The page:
The second case is about color accessibility. First, that’s see a comparison picture:
Figure-2 / picture by Alex Bulat
The left part of the image shows a vision from non-colorblind people(Figure-2). The right part shows a vision colorblind people. We can see that for those colorblind people, they can hardly distinguish each line. So, for those colorblind people, the traditional web design might decrease the readability and makes it difficult to use.
In order to solve this problem, there are many software for designers to test accessibility like Chrometric(Figure-3). “What you see is not what everyone gets”, designers should always remember that when you design for a product which be used for everyone (like Amazon), it is really very important to remember to apply accessibility in your design.
Figure-3 / picture from Chrometric
Sometimes, color accessibility will not only affect colorblind but also non-colorblind people. Below that is a bad example. In the picture, the text is in white and is very unclear in front of the image(Figure-4). In order to improve the accessibility, one way is to add a dark mask in front of the picture(Figure-5), it will make the text more solid and easier to figure out.
Figure-4 / picture from Jay Wennington
Figure-5 / picture from Jay Wennington
Some would argue that we all know that we shouldn’t put a white text on a colorful background. But devil is always in the details. Think of that, it is very common that designers use a very beautiful image with text on it as a banner in the prototype. The images might be very high-end and good looking. But if it is a UGC platform, all the content is generated by users which means the images might be very low-end, and the readability of the text can’t be controlled(Figure-6). Designer should always think beforehand about all accessibility problems.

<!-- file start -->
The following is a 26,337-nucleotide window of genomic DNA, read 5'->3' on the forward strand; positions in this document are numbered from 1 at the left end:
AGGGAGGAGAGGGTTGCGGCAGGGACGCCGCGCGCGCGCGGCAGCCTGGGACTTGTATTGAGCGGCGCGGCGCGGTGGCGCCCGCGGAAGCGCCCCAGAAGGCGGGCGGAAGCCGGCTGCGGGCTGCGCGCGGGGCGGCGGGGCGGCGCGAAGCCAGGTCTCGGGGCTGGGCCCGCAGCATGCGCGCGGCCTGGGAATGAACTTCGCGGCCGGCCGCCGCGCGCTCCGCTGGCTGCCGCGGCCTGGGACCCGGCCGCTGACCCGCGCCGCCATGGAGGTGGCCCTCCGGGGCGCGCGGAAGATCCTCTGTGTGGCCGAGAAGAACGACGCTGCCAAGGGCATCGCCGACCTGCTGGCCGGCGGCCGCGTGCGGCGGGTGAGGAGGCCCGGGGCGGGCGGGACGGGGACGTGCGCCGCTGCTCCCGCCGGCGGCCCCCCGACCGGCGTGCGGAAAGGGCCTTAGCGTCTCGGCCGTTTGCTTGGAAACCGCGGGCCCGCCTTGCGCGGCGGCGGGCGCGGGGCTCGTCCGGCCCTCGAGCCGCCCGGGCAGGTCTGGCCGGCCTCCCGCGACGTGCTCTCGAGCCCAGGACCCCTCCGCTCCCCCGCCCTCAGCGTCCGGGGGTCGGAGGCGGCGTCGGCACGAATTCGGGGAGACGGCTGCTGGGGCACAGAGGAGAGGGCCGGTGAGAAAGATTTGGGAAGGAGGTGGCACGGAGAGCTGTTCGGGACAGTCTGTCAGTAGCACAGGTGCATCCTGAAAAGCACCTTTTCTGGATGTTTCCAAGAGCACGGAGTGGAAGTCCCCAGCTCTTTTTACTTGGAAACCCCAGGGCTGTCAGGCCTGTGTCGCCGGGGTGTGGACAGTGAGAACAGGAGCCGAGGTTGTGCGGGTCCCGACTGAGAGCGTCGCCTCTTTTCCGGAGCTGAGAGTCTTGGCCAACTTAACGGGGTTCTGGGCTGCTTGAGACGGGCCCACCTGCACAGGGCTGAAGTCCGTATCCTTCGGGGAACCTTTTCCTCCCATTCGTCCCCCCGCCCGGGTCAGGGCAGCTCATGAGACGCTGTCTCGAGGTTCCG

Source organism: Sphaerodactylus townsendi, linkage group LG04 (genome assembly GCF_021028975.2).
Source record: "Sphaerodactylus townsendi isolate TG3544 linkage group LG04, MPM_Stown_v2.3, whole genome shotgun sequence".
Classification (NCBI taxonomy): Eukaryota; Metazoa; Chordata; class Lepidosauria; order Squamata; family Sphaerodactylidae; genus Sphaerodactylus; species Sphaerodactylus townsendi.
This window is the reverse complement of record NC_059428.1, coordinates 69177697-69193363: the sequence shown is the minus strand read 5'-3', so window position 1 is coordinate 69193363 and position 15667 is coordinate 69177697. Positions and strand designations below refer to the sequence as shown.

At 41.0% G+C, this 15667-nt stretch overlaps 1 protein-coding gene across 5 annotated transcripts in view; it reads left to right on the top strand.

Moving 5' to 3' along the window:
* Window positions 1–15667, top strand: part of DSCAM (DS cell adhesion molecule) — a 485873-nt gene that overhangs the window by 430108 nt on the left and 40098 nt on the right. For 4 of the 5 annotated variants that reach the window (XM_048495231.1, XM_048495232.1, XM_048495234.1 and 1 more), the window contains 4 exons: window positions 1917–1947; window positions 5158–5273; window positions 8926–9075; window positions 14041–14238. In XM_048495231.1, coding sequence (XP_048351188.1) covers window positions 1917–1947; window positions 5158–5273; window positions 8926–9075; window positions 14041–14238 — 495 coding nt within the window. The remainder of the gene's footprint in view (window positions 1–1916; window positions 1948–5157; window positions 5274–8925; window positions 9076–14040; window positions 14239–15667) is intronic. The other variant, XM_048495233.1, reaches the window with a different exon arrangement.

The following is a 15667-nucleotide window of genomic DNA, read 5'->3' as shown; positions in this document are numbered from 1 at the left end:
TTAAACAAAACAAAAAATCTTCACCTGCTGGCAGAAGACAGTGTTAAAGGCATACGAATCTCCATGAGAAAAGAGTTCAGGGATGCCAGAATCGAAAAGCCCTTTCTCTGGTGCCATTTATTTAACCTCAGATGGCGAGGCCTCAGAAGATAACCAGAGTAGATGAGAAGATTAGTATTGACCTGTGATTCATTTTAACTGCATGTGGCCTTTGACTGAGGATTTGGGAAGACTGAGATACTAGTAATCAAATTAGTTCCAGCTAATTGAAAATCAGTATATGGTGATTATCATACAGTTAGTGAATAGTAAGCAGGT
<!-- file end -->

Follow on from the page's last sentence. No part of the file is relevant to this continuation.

Figure-6 / picture from Qinsman
We have talked about the accessibility in both design and develop. From my own perspective, they all link together. Go back to the beginning, our companies in various industries want our developers, designers, product managers to work together to deliver good product. The logic and goals behind design or technology is the same, designer or engineers just use their own language to achieve that goal. So, accessibility should not only be limited in one scope, but everyone in this Industry should better understand and apply it to deliver better products for every user.
Google Developer – Text alternative https://developers.google.com/web/fundamentals/accessibility/semantics-builtin/text-alternatives-for-images
W3C (web accessibility initiative) https://www.w3.org/WAI/intro/people-use-web/principles
Three common accessibility pitfalls for developers: text alternatives (Julie Grundy 2.4.2016) https://simplyaccessible.com/article/three-pitfalls-text-alternatives/
Improve the color accessibility for color-blind users (Adam Silver) https://www.smashingmagazine.com/2016/06/improving-color-accessibility-for-color-blind-users/